The issue of marijuana legalization isn't a new one in Connecticut, but perhaps for the first time, the issue of recreational use may become a serious one in the General Assembly.
The reason for the shift is that the top member of the Connecticut Senate filed legislation that would directly address the recreational use, the regulation, and the taxation of marijuana.
The issue is expected to be bipartisan on both sides, for and against.
“I think it’s something the state legislature should really take a hard look at," said Sen. Gary Winfield, a Democrat from New Haven whose district borders that of Sen. Martin Looney, who presented the bill.
Winfield says drug arrests have disproportionately affected minorities and marijuana was, for years, one of the most common substances that led to those arrests.
In recent years Connecticut has decriminalized the possession and use of small amounts of cannabis, but the issue of recreational use has remained on the fringe of politics.
Winfield says that should change in 2017 for socital, and budget reasons, since the state faces a $1.5 billion shortfall for each of the next two fiscal years.
“I think it makes a lot of sense at this point particularly when we have the issues that we have with the budget to at least have the conversation in a real way about the legalization of marijuana.”
Attorney General George Jepsen, when asked Thursday, reiterated that he is in support of the legalization of marijuana.
Gov. Dannel Malloy, however, says he thinks for now the state has gone as far as it should when it comes to the legalization of cannabis.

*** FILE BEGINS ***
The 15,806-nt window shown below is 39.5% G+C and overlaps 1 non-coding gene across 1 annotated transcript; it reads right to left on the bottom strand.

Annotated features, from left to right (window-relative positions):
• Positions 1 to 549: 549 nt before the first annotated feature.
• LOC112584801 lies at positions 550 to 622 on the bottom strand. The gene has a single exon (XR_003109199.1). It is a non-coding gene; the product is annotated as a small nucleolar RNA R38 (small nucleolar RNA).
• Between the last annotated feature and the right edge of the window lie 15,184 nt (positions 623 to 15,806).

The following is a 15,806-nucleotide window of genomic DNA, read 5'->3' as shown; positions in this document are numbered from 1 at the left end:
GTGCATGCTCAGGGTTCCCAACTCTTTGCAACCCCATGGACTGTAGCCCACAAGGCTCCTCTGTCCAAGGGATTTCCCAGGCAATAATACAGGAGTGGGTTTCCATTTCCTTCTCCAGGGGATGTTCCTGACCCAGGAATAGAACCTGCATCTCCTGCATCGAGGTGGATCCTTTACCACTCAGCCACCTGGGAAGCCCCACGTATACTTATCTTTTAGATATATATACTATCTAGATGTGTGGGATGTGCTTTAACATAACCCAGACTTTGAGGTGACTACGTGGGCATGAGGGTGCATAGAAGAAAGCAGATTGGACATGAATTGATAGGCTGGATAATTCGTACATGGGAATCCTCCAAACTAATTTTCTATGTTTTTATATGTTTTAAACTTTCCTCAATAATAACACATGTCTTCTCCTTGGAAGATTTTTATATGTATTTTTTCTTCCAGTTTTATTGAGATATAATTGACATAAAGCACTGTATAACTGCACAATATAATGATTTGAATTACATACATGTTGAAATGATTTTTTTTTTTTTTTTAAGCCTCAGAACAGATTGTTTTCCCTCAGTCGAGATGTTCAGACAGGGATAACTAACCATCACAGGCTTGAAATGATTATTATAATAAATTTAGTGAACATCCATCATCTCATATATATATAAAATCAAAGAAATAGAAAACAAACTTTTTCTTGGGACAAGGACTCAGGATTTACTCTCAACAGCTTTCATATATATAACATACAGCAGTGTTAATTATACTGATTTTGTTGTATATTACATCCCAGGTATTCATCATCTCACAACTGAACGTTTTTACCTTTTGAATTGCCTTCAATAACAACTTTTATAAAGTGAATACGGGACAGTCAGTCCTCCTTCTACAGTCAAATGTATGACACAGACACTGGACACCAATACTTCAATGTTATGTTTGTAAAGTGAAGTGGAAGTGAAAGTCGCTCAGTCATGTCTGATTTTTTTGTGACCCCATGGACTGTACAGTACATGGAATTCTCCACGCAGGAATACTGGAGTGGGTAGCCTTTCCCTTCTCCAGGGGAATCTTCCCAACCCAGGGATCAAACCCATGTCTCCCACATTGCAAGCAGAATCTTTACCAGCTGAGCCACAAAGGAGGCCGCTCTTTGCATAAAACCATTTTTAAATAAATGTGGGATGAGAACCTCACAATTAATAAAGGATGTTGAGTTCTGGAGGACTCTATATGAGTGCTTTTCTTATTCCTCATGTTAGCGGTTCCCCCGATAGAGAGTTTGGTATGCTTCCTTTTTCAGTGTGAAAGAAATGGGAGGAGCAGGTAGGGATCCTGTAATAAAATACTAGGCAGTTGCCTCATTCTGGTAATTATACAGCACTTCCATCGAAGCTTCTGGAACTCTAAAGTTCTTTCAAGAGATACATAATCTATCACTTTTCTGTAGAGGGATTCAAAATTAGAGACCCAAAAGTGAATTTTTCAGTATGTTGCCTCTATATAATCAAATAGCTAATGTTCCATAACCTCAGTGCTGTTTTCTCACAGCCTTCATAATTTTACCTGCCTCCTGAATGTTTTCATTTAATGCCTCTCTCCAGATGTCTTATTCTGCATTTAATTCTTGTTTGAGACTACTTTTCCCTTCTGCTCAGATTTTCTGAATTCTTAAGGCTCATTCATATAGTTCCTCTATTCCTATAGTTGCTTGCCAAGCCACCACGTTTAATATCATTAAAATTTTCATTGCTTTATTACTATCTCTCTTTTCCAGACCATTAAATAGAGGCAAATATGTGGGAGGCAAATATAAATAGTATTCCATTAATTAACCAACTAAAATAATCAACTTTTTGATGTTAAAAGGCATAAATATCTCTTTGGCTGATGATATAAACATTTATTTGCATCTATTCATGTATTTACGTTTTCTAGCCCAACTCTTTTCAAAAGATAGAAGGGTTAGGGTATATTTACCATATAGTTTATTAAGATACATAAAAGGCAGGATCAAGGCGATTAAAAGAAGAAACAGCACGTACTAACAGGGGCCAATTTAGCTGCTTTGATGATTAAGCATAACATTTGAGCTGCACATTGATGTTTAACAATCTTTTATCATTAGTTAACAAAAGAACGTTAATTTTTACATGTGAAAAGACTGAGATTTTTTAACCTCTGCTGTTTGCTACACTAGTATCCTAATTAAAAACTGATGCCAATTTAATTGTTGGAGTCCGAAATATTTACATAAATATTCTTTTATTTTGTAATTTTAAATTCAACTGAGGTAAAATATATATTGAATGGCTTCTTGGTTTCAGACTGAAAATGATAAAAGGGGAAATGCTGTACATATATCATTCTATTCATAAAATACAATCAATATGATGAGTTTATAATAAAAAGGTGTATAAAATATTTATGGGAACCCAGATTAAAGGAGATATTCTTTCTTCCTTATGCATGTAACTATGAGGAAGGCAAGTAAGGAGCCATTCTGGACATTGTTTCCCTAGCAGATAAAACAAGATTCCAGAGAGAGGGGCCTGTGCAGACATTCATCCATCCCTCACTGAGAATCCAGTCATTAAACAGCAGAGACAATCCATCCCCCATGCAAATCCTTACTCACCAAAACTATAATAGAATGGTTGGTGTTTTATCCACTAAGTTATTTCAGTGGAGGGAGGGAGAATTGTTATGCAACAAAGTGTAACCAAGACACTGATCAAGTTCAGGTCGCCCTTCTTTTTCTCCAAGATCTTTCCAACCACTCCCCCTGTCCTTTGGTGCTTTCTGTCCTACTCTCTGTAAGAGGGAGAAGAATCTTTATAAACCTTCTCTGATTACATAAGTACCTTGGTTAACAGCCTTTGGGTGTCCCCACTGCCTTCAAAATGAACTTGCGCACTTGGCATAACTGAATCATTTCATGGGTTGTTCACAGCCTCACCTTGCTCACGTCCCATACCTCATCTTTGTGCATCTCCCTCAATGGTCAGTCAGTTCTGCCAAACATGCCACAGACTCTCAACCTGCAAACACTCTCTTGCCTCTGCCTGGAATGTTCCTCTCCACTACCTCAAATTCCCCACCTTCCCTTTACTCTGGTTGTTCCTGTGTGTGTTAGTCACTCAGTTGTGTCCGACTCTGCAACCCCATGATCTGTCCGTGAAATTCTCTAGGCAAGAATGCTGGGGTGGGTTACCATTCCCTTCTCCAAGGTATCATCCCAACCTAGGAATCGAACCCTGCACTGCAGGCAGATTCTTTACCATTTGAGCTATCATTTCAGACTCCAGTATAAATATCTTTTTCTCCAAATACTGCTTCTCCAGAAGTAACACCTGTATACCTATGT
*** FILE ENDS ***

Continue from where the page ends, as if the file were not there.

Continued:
He says Connecticut should wait longer to see how the issue has played out in other states before jumping into the issue, adding that he doesn't think it's a bad idea to take a measured approach.
“I don’t think anyone should be prosecuted for their personal use in small amounts," Malloy said. "That’s very different than saying the state should play a role in promoting its use. I do not think the state should play a role in promoting its use.”
On the budget argument, Malloy said, “Revenue is absolutely the wrong reason to get into this business.”
It's expected that multiple Republicans will joins with Democrats on the issue of marijuana legalization. But one of the top members of the House GOP, Rep. Vincent Candelora, agrees with Malloy.
He said, “This is a money grab and that is my concern because we are in tough budget times that we’re looking for blood money and legalizing marijuana for recreational purposes so we can tax it has serious concerns.”